My Italian Canadian background is who I am and has shaped my experience. A piece of who you are cannot but end up in your work, especially poetry. Your writing almost always has your fingerprints all over it, but that does not mean all writing is autobiographical. Writing also comes from reading others, reflection, observation, and an inward desire to share or communicate what you see and feel.

      Italian Canadian writing seems to have focused a lot on the immigrant experience and a nostalgia for Italy. Where do you think the future of this writing will go? Do you think these subjects have been played out?

      The trauma of the immigrant experience is talked about and written about in all cultures that left their homeland, whether it be the Jewish American experience, the Japanese Canadian experience, or the Italian Canadian experience. It is huge and I suppose the further you get away from that lived experience there will be less urgency and interest to write about it. But, I don’t think it is exhausted. There are big holes to be filled in that experience. For example, what was it like to be an Italian in Canada in 1920, or say 1890? There is lots of historical stuff in the Italian experience that has not been treated in fiction. I always thought a novel about Italians building the railway on the Prairies and Northern Ontario could be interesting. It is funny the amount of physical work Italians have done in this country but no one writes about it.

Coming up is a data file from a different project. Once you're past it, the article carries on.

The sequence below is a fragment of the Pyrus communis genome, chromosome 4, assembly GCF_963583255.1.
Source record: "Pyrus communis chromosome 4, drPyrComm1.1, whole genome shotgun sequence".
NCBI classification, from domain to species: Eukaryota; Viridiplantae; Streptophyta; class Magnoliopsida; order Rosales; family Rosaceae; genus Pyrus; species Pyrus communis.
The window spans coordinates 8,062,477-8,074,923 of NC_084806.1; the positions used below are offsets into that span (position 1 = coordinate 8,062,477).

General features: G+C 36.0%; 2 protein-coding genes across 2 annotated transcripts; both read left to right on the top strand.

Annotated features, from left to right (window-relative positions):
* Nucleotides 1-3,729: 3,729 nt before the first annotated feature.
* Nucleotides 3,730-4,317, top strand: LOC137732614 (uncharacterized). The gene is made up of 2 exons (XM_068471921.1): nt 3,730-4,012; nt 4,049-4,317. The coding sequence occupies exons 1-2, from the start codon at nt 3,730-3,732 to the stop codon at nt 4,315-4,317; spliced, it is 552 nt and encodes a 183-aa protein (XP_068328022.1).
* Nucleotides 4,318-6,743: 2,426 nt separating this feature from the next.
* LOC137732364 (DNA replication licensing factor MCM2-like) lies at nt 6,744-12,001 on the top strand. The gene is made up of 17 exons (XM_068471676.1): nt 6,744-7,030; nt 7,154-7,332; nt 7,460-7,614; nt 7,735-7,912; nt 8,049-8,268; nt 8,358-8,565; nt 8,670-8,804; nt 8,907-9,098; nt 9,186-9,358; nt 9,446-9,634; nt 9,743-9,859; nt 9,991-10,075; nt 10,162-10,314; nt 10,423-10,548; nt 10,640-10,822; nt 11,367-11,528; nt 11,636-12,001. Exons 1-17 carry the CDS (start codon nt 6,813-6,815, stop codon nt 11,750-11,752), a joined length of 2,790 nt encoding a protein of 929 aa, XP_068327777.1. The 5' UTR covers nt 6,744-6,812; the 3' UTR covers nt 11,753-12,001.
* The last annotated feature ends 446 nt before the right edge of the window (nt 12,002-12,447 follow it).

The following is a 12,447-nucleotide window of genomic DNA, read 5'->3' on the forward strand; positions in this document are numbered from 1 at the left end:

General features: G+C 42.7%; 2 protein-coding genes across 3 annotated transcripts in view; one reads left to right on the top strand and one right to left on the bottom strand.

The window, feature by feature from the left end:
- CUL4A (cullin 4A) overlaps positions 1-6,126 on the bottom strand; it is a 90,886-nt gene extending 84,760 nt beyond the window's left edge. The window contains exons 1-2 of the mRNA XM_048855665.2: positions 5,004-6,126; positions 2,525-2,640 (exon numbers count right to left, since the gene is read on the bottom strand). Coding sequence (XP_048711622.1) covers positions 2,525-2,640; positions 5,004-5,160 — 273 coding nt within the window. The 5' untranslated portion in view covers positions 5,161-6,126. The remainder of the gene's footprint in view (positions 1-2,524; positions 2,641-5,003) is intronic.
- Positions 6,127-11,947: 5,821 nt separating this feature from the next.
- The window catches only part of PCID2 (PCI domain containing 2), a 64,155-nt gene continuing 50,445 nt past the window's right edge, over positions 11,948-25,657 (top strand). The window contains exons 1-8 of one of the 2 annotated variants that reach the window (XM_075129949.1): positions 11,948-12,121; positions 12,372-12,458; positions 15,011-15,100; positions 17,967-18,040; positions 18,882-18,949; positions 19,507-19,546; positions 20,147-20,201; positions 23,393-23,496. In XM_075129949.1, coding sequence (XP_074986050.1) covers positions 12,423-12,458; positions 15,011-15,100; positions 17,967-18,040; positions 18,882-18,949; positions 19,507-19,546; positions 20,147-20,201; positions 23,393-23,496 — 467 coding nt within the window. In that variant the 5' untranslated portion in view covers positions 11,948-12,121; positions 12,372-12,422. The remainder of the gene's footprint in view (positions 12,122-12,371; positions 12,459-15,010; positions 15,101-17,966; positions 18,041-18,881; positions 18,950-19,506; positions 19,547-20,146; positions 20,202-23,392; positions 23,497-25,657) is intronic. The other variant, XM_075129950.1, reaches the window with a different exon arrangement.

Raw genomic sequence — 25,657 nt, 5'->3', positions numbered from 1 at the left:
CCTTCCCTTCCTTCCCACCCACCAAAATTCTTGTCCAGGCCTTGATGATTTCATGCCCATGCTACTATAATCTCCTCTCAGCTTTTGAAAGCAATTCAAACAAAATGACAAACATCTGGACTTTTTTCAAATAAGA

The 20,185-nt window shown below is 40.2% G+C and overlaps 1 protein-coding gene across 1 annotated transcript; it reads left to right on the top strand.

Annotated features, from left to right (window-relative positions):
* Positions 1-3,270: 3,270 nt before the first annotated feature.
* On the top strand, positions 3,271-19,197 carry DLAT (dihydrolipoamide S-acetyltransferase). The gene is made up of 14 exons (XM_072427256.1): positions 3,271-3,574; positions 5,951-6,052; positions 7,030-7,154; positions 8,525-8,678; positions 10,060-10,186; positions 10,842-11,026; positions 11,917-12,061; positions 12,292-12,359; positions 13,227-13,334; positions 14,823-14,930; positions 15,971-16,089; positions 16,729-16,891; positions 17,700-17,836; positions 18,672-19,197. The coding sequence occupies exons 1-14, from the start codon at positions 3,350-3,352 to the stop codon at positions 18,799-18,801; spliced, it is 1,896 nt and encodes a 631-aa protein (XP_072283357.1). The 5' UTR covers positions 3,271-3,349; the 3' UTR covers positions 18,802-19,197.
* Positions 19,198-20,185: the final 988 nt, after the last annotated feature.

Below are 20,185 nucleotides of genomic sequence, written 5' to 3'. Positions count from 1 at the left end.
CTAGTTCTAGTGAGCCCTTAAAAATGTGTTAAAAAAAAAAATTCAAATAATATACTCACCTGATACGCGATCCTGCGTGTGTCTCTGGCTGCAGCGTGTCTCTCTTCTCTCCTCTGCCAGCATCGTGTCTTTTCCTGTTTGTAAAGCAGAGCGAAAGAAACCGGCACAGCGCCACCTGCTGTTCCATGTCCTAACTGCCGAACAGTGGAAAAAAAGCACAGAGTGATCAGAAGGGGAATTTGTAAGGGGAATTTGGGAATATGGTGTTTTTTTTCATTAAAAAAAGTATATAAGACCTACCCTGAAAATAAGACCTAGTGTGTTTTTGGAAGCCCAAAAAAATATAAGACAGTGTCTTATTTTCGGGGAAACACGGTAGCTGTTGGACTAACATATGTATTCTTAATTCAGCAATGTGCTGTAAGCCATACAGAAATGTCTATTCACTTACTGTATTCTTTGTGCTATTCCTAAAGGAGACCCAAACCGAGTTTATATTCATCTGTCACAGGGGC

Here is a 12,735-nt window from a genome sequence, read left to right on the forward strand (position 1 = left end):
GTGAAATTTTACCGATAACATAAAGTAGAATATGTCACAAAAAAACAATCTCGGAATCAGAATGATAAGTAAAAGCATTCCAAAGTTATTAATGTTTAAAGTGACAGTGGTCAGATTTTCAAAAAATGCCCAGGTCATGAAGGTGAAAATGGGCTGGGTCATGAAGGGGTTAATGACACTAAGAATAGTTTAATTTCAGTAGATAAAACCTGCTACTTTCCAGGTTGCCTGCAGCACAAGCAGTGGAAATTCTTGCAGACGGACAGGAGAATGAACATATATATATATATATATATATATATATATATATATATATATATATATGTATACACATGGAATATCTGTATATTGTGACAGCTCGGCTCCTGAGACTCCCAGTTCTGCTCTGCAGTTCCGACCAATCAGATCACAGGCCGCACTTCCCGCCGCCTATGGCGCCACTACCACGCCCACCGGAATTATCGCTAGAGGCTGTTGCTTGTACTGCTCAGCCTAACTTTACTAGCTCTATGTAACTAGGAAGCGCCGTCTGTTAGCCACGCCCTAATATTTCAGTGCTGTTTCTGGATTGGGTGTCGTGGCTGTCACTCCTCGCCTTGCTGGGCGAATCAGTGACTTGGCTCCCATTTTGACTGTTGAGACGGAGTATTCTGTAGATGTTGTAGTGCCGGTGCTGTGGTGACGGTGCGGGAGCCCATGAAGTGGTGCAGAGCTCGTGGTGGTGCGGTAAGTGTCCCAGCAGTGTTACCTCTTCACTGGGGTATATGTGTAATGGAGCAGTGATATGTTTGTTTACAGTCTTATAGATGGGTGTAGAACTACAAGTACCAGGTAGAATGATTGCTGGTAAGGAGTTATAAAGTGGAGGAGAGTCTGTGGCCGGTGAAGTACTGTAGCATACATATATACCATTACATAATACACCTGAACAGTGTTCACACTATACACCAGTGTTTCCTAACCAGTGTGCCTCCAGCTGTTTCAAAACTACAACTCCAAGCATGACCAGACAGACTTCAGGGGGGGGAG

What are you working on lately?

      I have finished writing a novella called Sebastiano’s Vine and I am in the final stages of editing. It is about a teenage love triangle, a potent wine, bootlegging, and growing up Italian. I hope to send it around to a few publishers in the New Year.

      2 Responses to “Un Momento with Carmelo Militano”

      1. Kelly Hermes says:

        The guy is a vastly under-rated poet and literary critic. Generous in spirit and mind and an all around decent guy. He is always ready to help out a fellow writer.

      2. Jimbo says:

        Great Poet !!